BOSTON AUDIO SOCIETY
February 2008 Meeting
Date: Sunday, February 17, 2008
Time: 6:00 PM
Place: Boston University, Life Science & Engineering Bldg, 24 Cummington
St, 1st Floor Conference Room (room 103), Boston, MA 02215, (617) 271-6588
Featured Guest: Joseph DeMarinis, Winchester
Topic: Techniques for Speaker Measurements
The BAS talk will consist of a PowerPoint presentation
using a DLP projector. It will give a photographic overview of my lab and
the equipment, describe the measurement techniques and show some of the
Part 2 will explain some of the techniques & limitations
of converting an audio signal into a spectrum display, using a Fast Fourier
Transform (FFT). I will compare results from Pulse and White Noise sources.
I will also discuss how using a pulse window can eliminate room reflections
from a measurement, and the limitations of that technique.
For Part 3, I have two "Live" Excel macro
demonstrations of the inner mechanism of how a Fourier Transform works.
It is an attempt to show, in a simple and visual way, something that is
generally poorly understood.
Born and raised in New York City, I graduated 1956 from Manhattan College
with a degree in Electrical Engineering. While in college, I earned money
by running my own TV repair business. For the next 25 years I worked for
the Consumer Electronics Division of Sylvania in Batavia, NY, starting as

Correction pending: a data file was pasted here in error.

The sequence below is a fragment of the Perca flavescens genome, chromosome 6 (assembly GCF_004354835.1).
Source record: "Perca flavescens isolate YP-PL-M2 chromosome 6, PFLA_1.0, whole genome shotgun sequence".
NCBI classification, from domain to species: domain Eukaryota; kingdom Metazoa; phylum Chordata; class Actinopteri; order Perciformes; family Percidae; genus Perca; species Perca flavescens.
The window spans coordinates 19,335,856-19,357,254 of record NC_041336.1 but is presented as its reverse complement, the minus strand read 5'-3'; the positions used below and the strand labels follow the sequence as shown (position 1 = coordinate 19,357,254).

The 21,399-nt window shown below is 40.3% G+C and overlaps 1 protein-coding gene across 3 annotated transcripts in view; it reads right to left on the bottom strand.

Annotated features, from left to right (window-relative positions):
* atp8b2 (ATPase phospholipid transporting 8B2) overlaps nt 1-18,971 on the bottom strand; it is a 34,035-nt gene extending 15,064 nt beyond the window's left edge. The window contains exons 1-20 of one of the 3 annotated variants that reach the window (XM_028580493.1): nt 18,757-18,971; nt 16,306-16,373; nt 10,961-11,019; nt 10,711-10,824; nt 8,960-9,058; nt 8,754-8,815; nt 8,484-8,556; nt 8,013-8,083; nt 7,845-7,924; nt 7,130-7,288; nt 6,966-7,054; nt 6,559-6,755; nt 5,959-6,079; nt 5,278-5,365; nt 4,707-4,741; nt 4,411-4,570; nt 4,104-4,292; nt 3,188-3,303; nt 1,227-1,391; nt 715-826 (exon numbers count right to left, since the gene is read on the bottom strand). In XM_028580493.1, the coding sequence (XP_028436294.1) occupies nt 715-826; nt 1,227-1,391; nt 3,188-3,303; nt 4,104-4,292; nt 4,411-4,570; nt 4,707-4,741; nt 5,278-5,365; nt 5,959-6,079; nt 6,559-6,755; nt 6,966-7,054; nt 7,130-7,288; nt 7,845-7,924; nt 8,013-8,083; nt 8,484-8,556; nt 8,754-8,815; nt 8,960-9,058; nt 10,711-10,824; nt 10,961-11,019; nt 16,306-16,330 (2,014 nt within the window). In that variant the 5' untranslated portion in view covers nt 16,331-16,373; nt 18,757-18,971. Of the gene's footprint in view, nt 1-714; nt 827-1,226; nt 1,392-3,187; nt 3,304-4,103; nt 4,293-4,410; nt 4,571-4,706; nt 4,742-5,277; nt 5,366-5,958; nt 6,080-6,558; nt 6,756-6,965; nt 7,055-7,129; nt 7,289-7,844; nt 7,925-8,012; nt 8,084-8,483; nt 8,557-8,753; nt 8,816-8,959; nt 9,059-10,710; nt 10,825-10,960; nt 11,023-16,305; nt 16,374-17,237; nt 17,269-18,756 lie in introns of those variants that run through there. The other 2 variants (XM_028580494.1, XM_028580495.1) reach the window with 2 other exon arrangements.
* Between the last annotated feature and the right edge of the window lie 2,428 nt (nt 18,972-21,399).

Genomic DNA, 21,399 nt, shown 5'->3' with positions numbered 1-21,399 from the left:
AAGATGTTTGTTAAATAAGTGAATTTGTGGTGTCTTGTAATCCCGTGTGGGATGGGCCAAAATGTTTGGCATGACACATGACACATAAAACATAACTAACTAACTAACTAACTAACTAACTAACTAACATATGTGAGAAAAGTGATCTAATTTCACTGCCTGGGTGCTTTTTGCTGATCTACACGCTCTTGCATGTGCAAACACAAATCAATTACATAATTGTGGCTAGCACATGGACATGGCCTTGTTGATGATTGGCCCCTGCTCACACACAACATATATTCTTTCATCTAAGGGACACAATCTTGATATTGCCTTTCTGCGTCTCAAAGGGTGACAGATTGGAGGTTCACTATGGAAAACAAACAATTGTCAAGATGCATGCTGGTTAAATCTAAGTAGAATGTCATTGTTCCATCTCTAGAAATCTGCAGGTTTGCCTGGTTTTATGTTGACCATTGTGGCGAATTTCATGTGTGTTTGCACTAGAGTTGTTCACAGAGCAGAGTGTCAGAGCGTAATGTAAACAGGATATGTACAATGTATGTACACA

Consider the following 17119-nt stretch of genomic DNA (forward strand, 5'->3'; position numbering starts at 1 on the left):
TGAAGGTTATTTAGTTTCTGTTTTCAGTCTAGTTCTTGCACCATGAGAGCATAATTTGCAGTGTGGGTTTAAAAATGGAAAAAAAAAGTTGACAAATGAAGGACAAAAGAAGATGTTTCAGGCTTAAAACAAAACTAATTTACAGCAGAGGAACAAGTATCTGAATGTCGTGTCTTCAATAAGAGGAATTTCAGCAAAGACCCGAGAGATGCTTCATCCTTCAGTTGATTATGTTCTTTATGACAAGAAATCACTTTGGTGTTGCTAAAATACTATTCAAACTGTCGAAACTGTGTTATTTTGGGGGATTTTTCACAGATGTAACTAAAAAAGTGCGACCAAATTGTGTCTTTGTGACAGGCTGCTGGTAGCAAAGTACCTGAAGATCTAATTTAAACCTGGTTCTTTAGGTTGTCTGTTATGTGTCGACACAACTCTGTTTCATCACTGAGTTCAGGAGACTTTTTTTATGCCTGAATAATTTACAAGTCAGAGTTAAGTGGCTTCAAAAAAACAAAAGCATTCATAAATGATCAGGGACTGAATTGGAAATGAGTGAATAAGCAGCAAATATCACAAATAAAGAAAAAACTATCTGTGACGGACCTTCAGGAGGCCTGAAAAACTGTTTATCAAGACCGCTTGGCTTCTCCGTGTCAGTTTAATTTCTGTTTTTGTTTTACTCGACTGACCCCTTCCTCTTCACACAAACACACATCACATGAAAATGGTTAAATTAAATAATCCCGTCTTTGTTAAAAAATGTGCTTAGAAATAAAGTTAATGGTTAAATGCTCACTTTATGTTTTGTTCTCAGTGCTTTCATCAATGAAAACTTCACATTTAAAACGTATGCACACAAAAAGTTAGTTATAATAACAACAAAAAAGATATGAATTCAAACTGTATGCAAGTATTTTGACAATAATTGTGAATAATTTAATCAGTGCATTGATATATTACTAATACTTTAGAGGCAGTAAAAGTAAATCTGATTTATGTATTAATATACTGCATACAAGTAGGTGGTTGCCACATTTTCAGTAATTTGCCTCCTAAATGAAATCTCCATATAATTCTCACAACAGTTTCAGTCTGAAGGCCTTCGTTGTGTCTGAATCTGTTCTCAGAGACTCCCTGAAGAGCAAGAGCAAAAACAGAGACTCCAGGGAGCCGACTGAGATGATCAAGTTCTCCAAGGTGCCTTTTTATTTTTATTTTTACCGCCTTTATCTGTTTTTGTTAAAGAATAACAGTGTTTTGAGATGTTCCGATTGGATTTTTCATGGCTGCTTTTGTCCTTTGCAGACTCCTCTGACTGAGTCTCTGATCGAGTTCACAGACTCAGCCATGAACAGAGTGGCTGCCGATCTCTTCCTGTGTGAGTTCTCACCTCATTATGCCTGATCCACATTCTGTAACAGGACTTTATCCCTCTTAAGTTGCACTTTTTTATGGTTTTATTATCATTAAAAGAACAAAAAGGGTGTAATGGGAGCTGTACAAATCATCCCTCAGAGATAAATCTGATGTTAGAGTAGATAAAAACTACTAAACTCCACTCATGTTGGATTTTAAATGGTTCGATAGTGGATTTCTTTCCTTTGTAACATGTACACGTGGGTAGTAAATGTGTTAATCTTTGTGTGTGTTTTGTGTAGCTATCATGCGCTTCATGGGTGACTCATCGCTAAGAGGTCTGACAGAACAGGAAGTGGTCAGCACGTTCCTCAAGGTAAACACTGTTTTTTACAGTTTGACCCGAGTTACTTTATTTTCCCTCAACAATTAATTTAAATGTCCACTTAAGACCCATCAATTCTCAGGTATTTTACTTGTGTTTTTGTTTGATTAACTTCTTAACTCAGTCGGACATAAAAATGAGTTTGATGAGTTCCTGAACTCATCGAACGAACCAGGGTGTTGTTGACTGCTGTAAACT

a TV design engineer and ending as Chief Engineer of the Division. During
part of that tenure I was manager of Audio Engineering. Audio has always
been an intense interest, since the days that the word "HiFi"
was first coined. Amateur Radio was also an intense interest in those days.
When Sylvania collapsed, I joined Sylvania's parent
company, GTE, moved to Boston and worked closely with GTE Labs on a project
to investigate the prospects of Home Terminals as part of the telephone
business. That project was short-lived and I joined Digital Equipment Corporation
as a senior manager in the small systems group, where I worked on Terminals
and Personal Computers. Part of that was to help DEC get set up with measurement
sites & the skills necessary to comply with the "new" FCC
RF emissions regulations. One result of the research I did there, was to
publish several papers in the IEEE journal on Electromagnetic Compatibility.
That got me a seat on the IEEE EMC Standards Committee.
DEC eventually collapsed and I went to Polaroid as a
senior manager in their Digital Imaging group. There, I worked on digital
cameras and a variety of high-resolution digital film printers. At that
time our Country's HDTV system was being developed and I was granted a seat
on the IEEE Consumer Electronics committee on standards & testing. I
participated as an "expert observer" in some of that testing in
the Washington DC area. At Polaroid I had my own lab, equipped for Colorimetry,
CRT technology, optics, FCC compliance and other technologies.
Eventually Polaroid too, collapsed. By then I was well
past the normal retirement age and retired. But before leaving, I was able
to buy most of the equipment in my lab at essentially scrap prices. That
gave birth to www.WinchesterLab.com
on the third floor of my home. Most of what I do there is audio measurements
on microphones & speakers and whatever puttering arouses my interest.
Having worked for three companies that failed, I doubt
that anyone would want to hire me now!